Last week, Chicago Mayor Richard M. Daley announced that he will close sixty of the city’s worst-performing schools over the next six years. They will then be reopened as approximately one hundred small schools. Daley’s plan, called Renaissance 2010, intends to recreate more than 10 percent of the city’s schools-one-third as charter schools, one-third as independently operated contract schools, and the remainder as small schools run by the district-by 2010. He will close schools that have failed to show improvement on test scores, attendance, graduation rates, and other indicators.
While Renaissance 2010 will include some new construction, many existing school buildings-especially large high schools-will be divided into smaller schools-within-schools. The curriculum is expected to vary widely from school to school, with some focusing on college prep or job training and others becoming military academies or language, art, math, or science centers.
Supporters call Daley’s plan the boldest move yet from a mayor who intends to make education reform part of his legacy. The Chicago Tribune called it the “most ambitious effort in a decade to remake the nation’s third-largest school system.” Tom Vander Ark, executive director of the Bill and Melinda Gates Foundation, said the proposal was the “most important thing that’s happened in high school reform in this generation.” The plan is expected to put Chicago at the forefront of urban school systems that are turning to corporations and private foundations-such as the Gates Foundation-to help turn around struggling schools. Already, the Gates Foundation has invested $20 million in Chicago schools.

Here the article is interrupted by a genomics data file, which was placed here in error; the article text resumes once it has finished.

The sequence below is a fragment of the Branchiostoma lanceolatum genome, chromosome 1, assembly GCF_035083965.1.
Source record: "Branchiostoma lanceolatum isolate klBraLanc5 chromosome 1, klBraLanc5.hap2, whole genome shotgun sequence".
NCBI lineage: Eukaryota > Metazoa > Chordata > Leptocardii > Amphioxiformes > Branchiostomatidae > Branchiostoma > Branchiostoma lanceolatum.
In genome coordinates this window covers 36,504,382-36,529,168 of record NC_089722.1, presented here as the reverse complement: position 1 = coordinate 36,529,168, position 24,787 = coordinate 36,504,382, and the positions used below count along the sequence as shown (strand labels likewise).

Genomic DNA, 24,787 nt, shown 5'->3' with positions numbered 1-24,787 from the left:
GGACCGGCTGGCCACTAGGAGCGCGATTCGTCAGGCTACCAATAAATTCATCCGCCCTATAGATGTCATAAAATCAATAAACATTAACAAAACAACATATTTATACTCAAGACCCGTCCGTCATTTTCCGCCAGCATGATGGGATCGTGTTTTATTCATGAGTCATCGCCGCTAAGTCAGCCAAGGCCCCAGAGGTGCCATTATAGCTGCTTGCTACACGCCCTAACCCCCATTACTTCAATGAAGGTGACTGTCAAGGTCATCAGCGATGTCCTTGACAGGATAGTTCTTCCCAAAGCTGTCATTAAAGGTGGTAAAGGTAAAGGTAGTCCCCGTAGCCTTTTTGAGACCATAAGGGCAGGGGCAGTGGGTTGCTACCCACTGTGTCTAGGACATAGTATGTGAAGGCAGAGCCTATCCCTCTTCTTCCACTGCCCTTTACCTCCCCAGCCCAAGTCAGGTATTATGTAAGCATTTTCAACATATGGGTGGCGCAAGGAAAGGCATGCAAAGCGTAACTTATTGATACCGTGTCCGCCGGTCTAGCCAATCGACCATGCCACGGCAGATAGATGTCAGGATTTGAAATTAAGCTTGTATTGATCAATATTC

“Despite our best efforts and the hard work of teachers, principals, parents and students, some schools have consistently underperformed,” Daley said. “We must face the reality that-for schools that have consistently underperformed-it’s time to start over. We have a sacred obligation to our children to give them the best education possible. Fear of the unknown can never relieve us of this obligation.”
Chicago’s business and civic community has eagerly pledged to step forward with financial capital. In fact, the Civic Committee of the Commercial Club of Chicago, an organization of leaders from seventy-five of the Chicago region’s largest corporations, professional firms, and universities, is establishing an organization called New Schools for Chicago, which plans to raise at least $50 million in private support to attract and support new school leaders and to help subsidize expensive start-up costs.
“The current system is like having one supermarket in a little town,” said R. Eden Martin, president of the Civic Committee. “Monopoly breeds relative inefficiency and high costs. Those who don’t fare well in competition tend to fall by the wayside. We believe that New Schools for Chicago will provide families with educational options and create a more competitive environment-which will lead to higher academic standards and greater accountability in public schools.”
To learn more about the mayor’s plan, read “Daley Set to Remake Troubled Schools,” in the June 25, 2004 issue of the Chicago Tribune.